The more I learn and grow the more I understand the importance, value, and power of perception. Perception truly is reality. It’s not just a catchy analogy it’s hard cold facts.
When we choose a different perspective on what we’re observing we become a different person. What is so fundamental to understand is when we change our perception we change our identity. Nothing really changes in that which we are perceiving. The transformation happens within us. Nothing external ever really changes, at least not in the manner we think.
We strive and strive to directly change our external circumstance into something better, or at least different, than they are now. Why this is so often a futile and misguided effort is that we’re trying to change the wrong thing.
If you want to change your world you first, and often only, have to change yourself. You must become a different person. So how do we become a different person? While there are a multiple of paths and processes, I find the simplest and most effective and efficient method is to choose to change our perception. Choose to change the way you look at things. As one of my favorite teachers (Wayne Dyer) always said “When you change the way you look at things, the things you look at change”.
What’s step one in this journey? The first is to practice being aware of the perceptions you currently have. Our external world is wonderful fodder for storytelling. That’s, in many ways, what a perception is, a story, and we’re the ones telling it. What stories are you telling about your world. Notice I said “your” world, not “the” world. Your world is just that, your world, not my world, not the world, your world. Your story is your story. Your perception is your perception, therefore your identity is your choice. What are you choosing to be true? Who are you choosing to be? What is the filtered lens of perception you are using to create your identity and therefore your world.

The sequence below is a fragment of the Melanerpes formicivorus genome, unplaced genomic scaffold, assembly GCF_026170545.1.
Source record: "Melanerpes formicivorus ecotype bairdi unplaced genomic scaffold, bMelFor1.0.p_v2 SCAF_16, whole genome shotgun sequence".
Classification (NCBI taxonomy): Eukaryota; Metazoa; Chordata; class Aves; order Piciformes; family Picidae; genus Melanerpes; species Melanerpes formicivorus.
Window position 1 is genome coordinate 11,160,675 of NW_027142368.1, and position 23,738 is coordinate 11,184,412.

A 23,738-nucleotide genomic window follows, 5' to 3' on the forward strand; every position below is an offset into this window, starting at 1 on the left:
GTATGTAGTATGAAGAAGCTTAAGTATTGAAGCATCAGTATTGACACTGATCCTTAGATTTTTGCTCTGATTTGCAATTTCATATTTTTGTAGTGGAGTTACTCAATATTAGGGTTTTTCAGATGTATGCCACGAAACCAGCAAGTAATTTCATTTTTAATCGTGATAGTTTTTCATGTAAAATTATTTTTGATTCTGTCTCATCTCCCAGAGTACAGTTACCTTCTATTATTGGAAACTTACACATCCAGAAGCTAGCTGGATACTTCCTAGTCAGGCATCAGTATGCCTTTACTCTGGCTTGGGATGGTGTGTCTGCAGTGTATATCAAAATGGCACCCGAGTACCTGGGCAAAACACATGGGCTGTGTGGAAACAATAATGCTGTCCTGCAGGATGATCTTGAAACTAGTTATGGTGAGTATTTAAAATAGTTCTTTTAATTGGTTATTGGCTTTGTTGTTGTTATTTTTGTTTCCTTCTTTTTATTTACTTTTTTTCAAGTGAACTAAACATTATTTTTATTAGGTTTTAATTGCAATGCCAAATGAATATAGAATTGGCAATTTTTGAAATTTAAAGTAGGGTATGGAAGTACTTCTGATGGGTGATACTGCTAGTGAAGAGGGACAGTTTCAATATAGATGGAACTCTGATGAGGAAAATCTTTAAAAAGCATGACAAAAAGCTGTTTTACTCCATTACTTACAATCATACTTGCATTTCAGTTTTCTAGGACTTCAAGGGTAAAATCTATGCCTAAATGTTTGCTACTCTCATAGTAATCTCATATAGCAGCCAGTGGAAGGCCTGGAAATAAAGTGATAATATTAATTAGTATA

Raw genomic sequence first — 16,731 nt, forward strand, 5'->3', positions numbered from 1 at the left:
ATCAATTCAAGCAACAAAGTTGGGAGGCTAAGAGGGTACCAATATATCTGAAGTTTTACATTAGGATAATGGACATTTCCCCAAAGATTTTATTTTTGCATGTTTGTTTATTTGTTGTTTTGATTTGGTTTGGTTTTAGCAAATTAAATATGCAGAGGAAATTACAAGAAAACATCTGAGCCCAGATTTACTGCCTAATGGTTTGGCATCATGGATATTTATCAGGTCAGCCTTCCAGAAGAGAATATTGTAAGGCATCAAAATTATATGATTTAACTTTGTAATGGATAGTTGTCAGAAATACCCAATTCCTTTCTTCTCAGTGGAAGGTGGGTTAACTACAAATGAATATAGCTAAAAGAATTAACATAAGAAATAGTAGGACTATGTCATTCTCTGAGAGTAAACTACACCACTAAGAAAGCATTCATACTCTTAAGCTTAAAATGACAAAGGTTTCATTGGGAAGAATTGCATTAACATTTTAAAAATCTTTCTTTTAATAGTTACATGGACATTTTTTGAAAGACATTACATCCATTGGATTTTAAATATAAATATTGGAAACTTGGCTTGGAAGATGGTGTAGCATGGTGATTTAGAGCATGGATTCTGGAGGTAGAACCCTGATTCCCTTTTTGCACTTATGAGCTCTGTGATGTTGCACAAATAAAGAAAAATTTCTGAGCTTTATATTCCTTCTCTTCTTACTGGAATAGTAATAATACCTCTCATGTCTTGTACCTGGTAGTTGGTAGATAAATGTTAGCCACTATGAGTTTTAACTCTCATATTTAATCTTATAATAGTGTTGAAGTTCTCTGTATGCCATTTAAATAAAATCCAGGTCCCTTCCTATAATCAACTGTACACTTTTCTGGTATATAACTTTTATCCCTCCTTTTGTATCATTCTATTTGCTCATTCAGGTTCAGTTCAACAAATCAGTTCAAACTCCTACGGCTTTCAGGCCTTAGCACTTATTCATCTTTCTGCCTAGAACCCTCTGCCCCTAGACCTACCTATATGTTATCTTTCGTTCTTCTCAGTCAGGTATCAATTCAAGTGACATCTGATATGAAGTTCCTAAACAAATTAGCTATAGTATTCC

One of the most common filters (perceptions) many of us use is the “truth” that we live in a world of randomness and chaos. If we do perceive order, the error is in our perception. We are essentially deluding ourselves into thinking, believing, and being some wonderful character in this grand drama and adventure movie called life.
Much like the children who lay on their backs on a summers day and gaze at the clouds deciding one looks like a bird and another looks like sail boat. The clouds are nothing more than clouds and the birds and sailboats are simply ephemeral fantasies conjured up through an active child’s imagination. An imagination that stills believes in miracles and magic. An immature mind not yet grounded in reality. Maybe that’s the reason they can still fly. They don’t know who they really are yet so they can believe in magic. After all they’re only children and don’t have the uncomfortable weight of adult responsibilities.
For children money grows on trees, Santa Claus exists, and time is eternal. For them a day can last forever. As adults we are all too aware that money most assuredly does not grow on trees, and a month goes by in a minute. Santa Claus still exists but only as far as our bank account can stretch.
Children still believe in happy endings. As an adult we know that happy endings, when they do occur, are welcome surprise coincidences that arrive far too seldom. Only an illusion that the cold detached world of reality conjured up we live in fantasy world for a moment and then vanish just as quickly as it appeared.
But what if.
What if you decided you lived in a world where the legions of armies of our fives sense were actually fighting and forging ahead for you and not against?
What if you decided, in your world, there were magic and miracles?
What if you decided they were happy endings?
What if you decided you were, in reality, a powerful manifesting creature and not a helpless victim?
What if the clouds really were birds and boats?
What if, every time you choose to change your perception you changed yourself?
What if that’s all it takes?